Some of the largest snakes in the world, such as pythons, will occasionally take on wild boar piglets. These snakes will wrap their long, powerful bodies around the piglets, killing them by suffocation, then swallowing them whole.


Large birds of prey, such as various eagle species, will sometimes prey on wild boar piglets as well. Their strong, sharp beaks allow them to rip into the piglet’s hide, while their strong talons prevent it from escaping.


The lynx is a relatively small but aggressive wild cat that has been known to hunt wild boar piglets. Lynxes tend to avoid confrontations with a group of boars, instead stalking their prey and attacking any young ones that get separated.


Yellow-throated martens are small, adorable-looking creatures, but they are highly aggressive and have been known to take on prey much larger than themselves.

They will occasionally hunt wild boar piglets, though they tend to avoid the adults.

Jungle Cat

Jungle cats, which look a bit like a larger version of a house cat, sometimes attack wild boar piglets. Again, though, they seem to know they are no match for the adult boars, so they steer clear of groups as well as solitary males.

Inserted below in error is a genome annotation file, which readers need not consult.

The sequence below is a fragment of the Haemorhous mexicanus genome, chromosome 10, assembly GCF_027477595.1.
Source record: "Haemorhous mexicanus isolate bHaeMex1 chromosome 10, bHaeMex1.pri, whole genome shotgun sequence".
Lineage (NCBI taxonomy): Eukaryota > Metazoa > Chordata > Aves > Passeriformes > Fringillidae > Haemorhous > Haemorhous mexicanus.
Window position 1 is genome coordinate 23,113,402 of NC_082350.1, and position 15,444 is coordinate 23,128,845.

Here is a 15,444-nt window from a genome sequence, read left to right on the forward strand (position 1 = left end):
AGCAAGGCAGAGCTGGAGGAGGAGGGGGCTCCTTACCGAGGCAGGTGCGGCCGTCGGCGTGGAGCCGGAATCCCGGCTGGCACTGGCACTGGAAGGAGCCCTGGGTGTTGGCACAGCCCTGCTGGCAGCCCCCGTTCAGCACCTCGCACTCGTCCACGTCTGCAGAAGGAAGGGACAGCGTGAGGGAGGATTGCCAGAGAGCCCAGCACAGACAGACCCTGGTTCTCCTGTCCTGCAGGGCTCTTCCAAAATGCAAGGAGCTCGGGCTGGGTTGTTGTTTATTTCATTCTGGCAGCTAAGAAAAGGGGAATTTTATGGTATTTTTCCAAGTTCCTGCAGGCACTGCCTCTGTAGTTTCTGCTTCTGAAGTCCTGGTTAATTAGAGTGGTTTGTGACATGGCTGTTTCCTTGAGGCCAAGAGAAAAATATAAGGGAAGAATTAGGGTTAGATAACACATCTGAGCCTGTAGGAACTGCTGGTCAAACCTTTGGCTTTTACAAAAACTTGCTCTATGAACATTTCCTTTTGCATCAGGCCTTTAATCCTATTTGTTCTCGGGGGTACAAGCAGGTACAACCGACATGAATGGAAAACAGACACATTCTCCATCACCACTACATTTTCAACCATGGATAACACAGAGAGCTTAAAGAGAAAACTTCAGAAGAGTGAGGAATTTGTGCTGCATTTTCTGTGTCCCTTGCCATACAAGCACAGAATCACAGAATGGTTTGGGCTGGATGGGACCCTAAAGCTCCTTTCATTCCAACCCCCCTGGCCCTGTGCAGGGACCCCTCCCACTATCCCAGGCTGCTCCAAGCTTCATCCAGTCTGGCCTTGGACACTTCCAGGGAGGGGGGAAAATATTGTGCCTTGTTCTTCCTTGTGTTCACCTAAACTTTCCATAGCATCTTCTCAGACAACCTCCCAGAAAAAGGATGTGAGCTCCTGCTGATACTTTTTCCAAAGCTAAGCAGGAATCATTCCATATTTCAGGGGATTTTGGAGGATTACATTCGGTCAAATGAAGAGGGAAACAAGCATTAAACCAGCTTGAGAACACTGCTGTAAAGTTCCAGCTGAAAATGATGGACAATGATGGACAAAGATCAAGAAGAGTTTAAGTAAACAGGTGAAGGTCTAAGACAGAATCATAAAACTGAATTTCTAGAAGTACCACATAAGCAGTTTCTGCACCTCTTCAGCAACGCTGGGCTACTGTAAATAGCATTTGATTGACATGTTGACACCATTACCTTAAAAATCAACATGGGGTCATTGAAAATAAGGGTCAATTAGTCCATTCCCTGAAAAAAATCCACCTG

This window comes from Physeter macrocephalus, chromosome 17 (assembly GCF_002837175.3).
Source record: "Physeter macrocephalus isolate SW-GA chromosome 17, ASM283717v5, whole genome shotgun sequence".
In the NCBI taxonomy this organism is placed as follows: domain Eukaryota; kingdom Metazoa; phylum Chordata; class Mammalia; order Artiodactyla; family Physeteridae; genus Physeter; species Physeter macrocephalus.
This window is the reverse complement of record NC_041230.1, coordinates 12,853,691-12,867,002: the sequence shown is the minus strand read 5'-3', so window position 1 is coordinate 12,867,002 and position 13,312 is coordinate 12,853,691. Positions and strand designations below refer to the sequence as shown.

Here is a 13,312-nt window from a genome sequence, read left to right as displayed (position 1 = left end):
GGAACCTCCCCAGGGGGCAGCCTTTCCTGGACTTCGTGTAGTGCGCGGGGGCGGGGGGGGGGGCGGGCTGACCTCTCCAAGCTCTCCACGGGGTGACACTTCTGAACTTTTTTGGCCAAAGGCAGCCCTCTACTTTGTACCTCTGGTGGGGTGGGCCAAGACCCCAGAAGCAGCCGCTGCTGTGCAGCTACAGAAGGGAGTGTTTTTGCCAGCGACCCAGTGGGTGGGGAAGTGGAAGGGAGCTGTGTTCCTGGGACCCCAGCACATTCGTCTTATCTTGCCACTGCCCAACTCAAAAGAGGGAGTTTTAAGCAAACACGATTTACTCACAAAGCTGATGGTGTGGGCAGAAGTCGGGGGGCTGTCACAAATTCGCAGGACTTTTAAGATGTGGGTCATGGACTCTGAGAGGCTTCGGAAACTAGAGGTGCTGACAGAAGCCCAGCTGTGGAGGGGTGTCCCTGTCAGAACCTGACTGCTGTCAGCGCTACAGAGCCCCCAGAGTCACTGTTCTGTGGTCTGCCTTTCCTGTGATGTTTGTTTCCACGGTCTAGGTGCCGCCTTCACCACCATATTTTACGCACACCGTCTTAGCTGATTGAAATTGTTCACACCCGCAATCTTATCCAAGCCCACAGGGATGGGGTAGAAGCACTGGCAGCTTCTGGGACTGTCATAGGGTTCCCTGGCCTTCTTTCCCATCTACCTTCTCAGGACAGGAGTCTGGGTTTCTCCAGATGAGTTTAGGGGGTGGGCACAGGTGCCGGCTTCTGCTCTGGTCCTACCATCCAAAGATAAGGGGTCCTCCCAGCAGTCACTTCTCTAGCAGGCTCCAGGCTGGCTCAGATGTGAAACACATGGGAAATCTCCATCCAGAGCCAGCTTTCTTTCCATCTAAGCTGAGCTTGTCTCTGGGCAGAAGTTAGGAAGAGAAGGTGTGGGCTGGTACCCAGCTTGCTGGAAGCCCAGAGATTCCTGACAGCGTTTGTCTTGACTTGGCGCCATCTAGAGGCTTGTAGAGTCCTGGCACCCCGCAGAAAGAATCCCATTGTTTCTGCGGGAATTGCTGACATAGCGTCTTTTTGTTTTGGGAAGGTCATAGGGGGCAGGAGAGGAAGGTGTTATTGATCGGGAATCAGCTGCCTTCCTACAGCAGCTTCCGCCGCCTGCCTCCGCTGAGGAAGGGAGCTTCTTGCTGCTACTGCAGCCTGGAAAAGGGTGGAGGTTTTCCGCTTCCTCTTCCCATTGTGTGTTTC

Dholes are wolf-like creatures found in parts of Asia. They live in a relatively small area, but they are known locally for their aggression toward wild boars–they even help to keep wild boar numbers under control in some regions.


Wild boars that have made their way to Australia have found a formidable foe in the dingo. These wild dogs generally leave adult boars alone, but they seem to enjoy hunting and eating the piglets–they kill many of them each year.


Humans hunt and eat wild boars throughout the world. In fact, in the boar’s non-native regions such as North and South America, humans may be seen as the wild boar’s only predators.

Many humans consider wild boars a survival food, while others hunt them for sport or kill them when they invade crops. Still others will kill them out of self-defense.


Wild boars have thick hides, sharp tusks, and aggressive natures, but they are still hunted by a variety of predators. Many of these predators will only prey on wild boar piglets, but some of them will hunt the adults as well.